Rebecca Cox Jackson

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Rebecca Cox Jackson (1795–1871) was an African-American free woman, best known for her religious activism and for her autobiography.

Biography[edit]

Rebecca Cox was born on February 15, 1795 in Hornstown, Pennsylvania[1] into a free family.[2] She married Samuel S. Jackson and worked as a seamstress until she had a religious awakening during a thunderstorm in 1830.[2] She got divorced after her husband failed to teach her to read and write, and later realised she was able to do both anyway.[2] Whilst travelling from church to church, she came upon and decided to join the Shakers in Watervliet, New York.[2] However she returned to Philadelphia to live with Rebecca Perot for six years,[2] up until she went back to Watervliet, where she ended her life as Eldress of her own family of Shakers in Philadelphia.[2] In 1859 she had founded the first black Shaker community in Philadelphia. [3]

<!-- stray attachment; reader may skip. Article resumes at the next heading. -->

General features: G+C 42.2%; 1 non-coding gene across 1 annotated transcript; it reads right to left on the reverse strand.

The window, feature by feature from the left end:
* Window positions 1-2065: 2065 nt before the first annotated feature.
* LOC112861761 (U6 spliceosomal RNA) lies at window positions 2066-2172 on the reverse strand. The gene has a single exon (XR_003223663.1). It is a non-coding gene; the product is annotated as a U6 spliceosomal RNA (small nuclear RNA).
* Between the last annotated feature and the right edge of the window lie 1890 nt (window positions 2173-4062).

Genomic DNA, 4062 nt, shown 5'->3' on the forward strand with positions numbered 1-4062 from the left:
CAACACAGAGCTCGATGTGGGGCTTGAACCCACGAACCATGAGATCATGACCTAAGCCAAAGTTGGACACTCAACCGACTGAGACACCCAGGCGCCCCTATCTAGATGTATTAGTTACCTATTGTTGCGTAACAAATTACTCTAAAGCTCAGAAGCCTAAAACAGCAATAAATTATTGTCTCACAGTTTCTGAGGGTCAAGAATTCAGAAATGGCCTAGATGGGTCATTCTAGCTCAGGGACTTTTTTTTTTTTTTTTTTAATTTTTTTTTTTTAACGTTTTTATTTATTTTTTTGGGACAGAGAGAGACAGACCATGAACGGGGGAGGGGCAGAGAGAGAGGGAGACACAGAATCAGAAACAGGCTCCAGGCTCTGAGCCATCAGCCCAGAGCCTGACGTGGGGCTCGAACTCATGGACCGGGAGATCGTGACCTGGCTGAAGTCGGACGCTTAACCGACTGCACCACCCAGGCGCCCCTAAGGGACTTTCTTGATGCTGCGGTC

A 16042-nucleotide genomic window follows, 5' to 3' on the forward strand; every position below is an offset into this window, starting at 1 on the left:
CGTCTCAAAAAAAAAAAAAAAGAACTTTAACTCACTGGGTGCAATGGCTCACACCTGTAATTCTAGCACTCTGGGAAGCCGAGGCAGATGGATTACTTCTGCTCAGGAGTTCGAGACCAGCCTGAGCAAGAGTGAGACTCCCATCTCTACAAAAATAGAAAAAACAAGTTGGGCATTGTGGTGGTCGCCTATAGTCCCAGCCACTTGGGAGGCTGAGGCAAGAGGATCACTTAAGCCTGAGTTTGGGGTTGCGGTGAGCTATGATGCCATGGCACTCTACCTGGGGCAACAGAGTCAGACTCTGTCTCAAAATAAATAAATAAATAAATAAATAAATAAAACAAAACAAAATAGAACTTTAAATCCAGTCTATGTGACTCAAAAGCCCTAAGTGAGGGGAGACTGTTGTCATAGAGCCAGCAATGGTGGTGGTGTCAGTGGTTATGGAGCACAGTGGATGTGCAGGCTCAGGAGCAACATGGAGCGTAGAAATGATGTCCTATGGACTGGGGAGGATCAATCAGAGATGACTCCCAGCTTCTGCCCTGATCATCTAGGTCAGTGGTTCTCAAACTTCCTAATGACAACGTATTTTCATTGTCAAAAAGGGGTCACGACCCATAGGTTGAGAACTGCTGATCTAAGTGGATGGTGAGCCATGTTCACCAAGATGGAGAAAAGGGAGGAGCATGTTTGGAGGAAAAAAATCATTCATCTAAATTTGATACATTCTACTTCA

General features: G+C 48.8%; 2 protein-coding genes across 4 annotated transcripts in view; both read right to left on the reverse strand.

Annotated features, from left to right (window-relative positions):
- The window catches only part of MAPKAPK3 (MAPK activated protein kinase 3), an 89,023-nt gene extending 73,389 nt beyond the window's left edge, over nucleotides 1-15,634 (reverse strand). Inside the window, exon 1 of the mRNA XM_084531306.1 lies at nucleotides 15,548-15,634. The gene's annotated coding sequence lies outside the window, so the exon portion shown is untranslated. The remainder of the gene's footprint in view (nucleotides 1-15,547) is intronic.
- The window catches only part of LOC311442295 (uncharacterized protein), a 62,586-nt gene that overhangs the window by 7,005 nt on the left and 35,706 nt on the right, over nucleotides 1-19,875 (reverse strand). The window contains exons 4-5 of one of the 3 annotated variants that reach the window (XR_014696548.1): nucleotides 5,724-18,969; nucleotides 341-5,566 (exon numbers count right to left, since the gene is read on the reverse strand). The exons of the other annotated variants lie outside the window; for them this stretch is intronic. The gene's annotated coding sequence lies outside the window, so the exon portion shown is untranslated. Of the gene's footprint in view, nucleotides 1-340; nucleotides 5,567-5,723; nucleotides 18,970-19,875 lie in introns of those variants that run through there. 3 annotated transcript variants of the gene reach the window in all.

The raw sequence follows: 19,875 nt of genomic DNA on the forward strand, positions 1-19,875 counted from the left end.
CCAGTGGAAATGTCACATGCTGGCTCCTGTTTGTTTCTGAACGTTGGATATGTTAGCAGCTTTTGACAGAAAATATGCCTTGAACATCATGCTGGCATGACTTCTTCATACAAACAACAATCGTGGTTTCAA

Her autobiography, although written between 1830 and 1864, was only published in 1981.[4]

Bibliography[edit]

  • Gifts of Power:The Writings of Rebecca Jackson, Black Visionary, Shaker Eldress edited with an introduction by Jean McMahom Humez. Amherst, MA: University of Massachusetts Press, 1981.

References[edit]

  1. ^ Morgan, Barbara (2000). "Jackson, Rebecca Cox (1795–1871)". Women in World History, Volume 8: Jab-Kyt. Waterford, CT: Yorkin Publications. pp. 21–22. ISBN 0-7876-4067-0. 
  2. ^ a b c d e f Africans in America/Part 3/Rebecca Cox Jackson
  3. ^ http://www.nwhm.org/online-exhibits/africanamerican/25.html
  4. ^ The Signifying Monkey, by Henry Louis Gates, Jr, Oxford University Press, hardcover, page 241